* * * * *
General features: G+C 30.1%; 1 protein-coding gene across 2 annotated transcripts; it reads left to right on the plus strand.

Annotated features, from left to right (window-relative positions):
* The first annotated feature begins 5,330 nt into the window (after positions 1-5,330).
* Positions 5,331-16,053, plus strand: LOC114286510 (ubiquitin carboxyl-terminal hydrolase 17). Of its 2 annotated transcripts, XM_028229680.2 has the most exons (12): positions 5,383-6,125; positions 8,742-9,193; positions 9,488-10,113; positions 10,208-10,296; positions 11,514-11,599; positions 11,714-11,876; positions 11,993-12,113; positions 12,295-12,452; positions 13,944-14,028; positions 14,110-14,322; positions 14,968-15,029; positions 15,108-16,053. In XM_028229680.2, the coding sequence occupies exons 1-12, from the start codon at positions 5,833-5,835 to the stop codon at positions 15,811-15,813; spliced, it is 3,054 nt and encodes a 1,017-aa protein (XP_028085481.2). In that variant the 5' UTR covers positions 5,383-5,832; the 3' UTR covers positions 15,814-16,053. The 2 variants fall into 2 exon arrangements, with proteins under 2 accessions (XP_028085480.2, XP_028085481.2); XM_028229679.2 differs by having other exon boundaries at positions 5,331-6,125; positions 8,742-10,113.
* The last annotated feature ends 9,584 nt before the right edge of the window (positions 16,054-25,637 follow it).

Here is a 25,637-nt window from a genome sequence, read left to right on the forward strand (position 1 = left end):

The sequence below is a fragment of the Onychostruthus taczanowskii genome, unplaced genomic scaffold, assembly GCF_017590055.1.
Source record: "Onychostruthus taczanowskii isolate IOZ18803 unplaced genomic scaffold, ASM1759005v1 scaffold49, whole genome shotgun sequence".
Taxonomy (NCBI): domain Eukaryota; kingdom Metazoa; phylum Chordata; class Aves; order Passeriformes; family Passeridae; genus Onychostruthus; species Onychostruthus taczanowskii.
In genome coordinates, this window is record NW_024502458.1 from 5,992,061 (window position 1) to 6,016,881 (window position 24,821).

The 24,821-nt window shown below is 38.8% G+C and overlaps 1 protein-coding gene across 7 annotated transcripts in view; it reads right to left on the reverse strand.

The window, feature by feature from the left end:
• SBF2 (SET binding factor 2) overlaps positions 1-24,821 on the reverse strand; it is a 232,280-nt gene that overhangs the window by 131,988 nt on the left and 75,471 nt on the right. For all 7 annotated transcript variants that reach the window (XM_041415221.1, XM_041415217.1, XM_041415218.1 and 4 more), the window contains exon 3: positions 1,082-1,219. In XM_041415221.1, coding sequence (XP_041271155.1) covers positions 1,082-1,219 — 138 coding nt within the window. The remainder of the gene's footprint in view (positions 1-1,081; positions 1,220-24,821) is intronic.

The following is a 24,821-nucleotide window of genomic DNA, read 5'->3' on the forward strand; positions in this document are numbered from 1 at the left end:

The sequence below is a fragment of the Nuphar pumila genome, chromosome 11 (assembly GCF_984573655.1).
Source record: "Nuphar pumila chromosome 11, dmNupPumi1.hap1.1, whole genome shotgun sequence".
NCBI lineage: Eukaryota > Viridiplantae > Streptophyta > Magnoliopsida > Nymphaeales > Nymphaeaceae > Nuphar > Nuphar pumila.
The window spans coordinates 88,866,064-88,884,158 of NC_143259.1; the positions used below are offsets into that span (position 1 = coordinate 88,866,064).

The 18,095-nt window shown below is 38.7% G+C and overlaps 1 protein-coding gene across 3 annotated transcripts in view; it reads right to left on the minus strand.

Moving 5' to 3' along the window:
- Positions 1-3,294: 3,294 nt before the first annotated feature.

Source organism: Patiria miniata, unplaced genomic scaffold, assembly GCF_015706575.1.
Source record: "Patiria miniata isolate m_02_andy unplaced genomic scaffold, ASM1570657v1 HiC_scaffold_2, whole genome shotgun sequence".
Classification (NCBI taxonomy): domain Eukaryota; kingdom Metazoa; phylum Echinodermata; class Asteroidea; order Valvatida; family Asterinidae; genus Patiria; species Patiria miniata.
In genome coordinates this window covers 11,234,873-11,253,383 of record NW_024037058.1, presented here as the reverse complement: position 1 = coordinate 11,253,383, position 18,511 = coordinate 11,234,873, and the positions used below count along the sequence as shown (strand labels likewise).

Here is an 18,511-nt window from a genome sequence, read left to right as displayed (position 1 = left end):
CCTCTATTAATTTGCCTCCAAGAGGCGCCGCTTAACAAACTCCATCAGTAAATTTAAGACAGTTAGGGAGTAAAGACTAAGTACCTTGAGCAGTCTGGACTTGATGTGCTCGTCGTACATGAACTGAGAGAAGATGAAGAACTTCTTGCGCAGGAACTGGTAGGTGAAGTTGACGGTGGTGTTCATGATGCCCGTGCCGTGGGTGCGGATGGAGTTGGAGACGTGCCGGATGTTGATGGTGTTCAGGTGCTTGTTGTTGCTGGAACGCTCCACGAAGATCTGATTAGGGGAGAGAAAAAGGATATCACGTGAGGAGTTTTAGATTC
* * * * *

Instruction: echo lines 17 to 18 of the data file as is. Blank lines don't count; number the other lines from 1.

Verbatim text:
NCBI lineage: Eukaryota > Viridiplantae > Streptophyta > Magnoliopsida > Nymphaeales > Nymphaeaceae > Nuphar > Nuphar pumila.
The window spans coordinates 88,866,064-88,884,158 of NC_143259.1; the positions used below are offsets into that span (position 1 = coordinate 88,866,064).